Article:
Wow, the weapons heavies had to cut and run. A sense of enlightened self-interest -- the same stuff that legendary community organizer Saul Alinsky was preaching in Chicago's Back-of-the-Yards neighborhood six decades ago -- enabled a bunch of little guys out West to stare down the future of nuclear warfare, and win.
This unprecedented development must be savored. Divine Strake, the simulated nuclear blast the Defense Threat Reduction Agency was initially planning to set off nine months ago at the Nevada Test Site near Las Vegas -- which would have raised a 10,000-foot mushroom cloud of god-knows-what -- has been scrapped for good. After several postponements and a round of power-point presentations at various locations downwind of the test site that did nothing but fuel people's outrage, it ain't gonna happen.
"There was such a public outcry," said Salt Lake City resident Mary Dickson of Downwinders, one of the organizations leading the fight against the blast, the possibility of which revived hellish memories of the era of above-ground testing that ended in 1962. "I like to think the people will prevail, so I can go on thinking this fighting we do does matter," Dickson, a cancer survivor, told me. "I just want people to know, if they think they can't make a difference, look at this case."
"Back in the '50s," said Idahoan Preston Truman, who heads Downwinders, "we were given a booklet on the first day of kindergarten that said, 'You people who live near the test site are, in a very real sense, active participants in this nation's testing program.' Well, I think it just got demonstrated!"
But banding together Alinsky-style to thwart the powers that be and stop a test blast isn't what the era's propaganda writers had in mind. That it was the last thing they had in mind is more than just bitter irony. It's a raw example of the unfinished nature of American democracy, and the struggle ordinary citizens still have -- well, let's face it, it's never-ending -- to wrest control of their destiny from virulent special interests.
And there's no special interest more virulent, or arrogant, than the weapons establishment: "I don't want to sound glib here," DTRA director James Tegnelia told reporters a year ago, according to the Salt Lake Tribune, "but it is the first time in Nevada that you'll see a mushroom cloud over Las Vegas since we stopped testing nuclear weapons."
As of March 2006, a sham "environmental impact" study had been conducted and the big blast, composed of 700 tons of ammonium nitrate and fuel oil, was seemingly a done deal, scheduled to be detonated in June within a mile of a radioactive hot spot at the test site. A total of 928 above- and below-ground nuclear tests had been conducted there between 1951 and 1992, and millions of people -- the Downwinders -- reaped the horrific consequences of the fallout they were told was perfectly benign.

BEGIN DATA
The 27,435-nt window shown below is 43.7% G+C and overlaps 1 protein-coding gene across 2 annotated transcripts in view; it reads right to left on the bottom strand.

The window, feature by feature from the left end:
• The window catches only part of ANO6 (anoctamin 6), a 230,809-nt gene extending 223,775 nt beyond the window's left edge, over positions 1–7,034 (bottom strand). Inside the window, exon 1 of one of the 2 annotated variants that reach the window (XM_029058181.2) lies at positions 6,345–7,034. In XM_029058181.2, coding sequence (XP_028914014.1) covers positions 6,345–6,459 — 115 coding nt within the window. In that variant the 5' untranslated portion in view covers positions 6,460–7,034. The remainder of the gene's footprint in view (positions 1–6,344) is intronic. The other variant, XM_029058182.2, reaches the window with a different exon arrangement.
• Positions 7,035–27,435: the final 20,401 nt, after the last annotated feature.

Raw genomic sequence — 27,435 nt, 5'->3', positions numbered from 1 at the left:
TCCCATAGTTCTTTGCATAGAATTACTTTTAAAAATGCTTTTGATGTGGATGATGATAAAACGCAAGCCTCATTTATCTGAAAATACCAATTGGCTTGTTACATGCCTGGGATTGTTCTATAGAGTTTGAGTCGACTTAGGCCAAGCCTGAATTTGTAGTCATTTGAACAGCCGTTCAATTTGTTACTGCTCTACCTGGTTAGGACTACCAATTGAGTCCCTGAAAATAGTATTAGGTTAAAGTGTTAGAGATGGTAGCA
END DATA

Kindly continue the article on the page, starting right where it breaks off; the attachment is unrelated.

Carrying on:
The "active participation" assigned to them, it turns out, was to die quietly of cancer and not make a fuss.
Well, enough is enough. People saw clearly that the horror of the Cold War era was about to begin again, with Tegnelia's lurid and clueless remark about a new mushroom cloud having a galvanizing effect on residents in four states -- Nevada, Utah, Idaho and Montana -- in the immediate vicinity of the site. Massive opposition, cutting across all political lines, formed immediately. The Downwinders had a clear, intractable message for the weapons industry: "You're not going to make another generation of us!"
The stunning political diversity of the opposition speaks volumes. Conservative Republicans, such as Utah's Gov. Jon M. Huntsman Jr. -- who described himself as "jubilant" about Divine Strake's cancellation -- were in the front lines of the opposition, right next to antiwar progressives.
This conveys a crucial truth: A new, complex rationality is gaining political traction in American life. The logic of violence is deeply flawed and its paradoxes, which transcend ideology, are coming home to roost. The drive to create a new generation of low-yield nuclear weapons (e.g., bunker busters), of which Divine Strake was a part, has the glaring flaw, which government propaganda can no longer mask, of poisoning U.S. citizens in its testing and production phases. Even "strong defense" patriots see the problem with this, at least when it affects them and their loved ones.
From here, the logic for a new kind of society, a new national purpose, gains momentum. Surely no Downwinder who fought Divine Strake merely wanted the test site moved elsewhere ("Bomb Indiana instead!"). The test was wrong, period. And a growing number of people are coming to grasp that actually using such weapons on an "enemy" population would be worse, by a factor of thousands or millions, than just testing it. And slowly we are withdrawing the government's mandate to perpetuate a violent world.
But there's such a long way to go, and the cost of enlightened self-interest is so high. When I asked Dickson what was next for her, she noted that a friend and fellow activist had just been diagnosed with stage 3 ovarian cancer. "We take care of the people who are still dying," she said. "It's never over for us."
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Robert Koehler, an award-winning, Chicago-based journalist, is an editor at Tribune Media Services and nationally syndicated writer. You can respond to this column at firstname.lastname@example.org or visit his Web site at commonwonders.com.
© 2007 TRIBUNE MEDIA SERVICES, INC.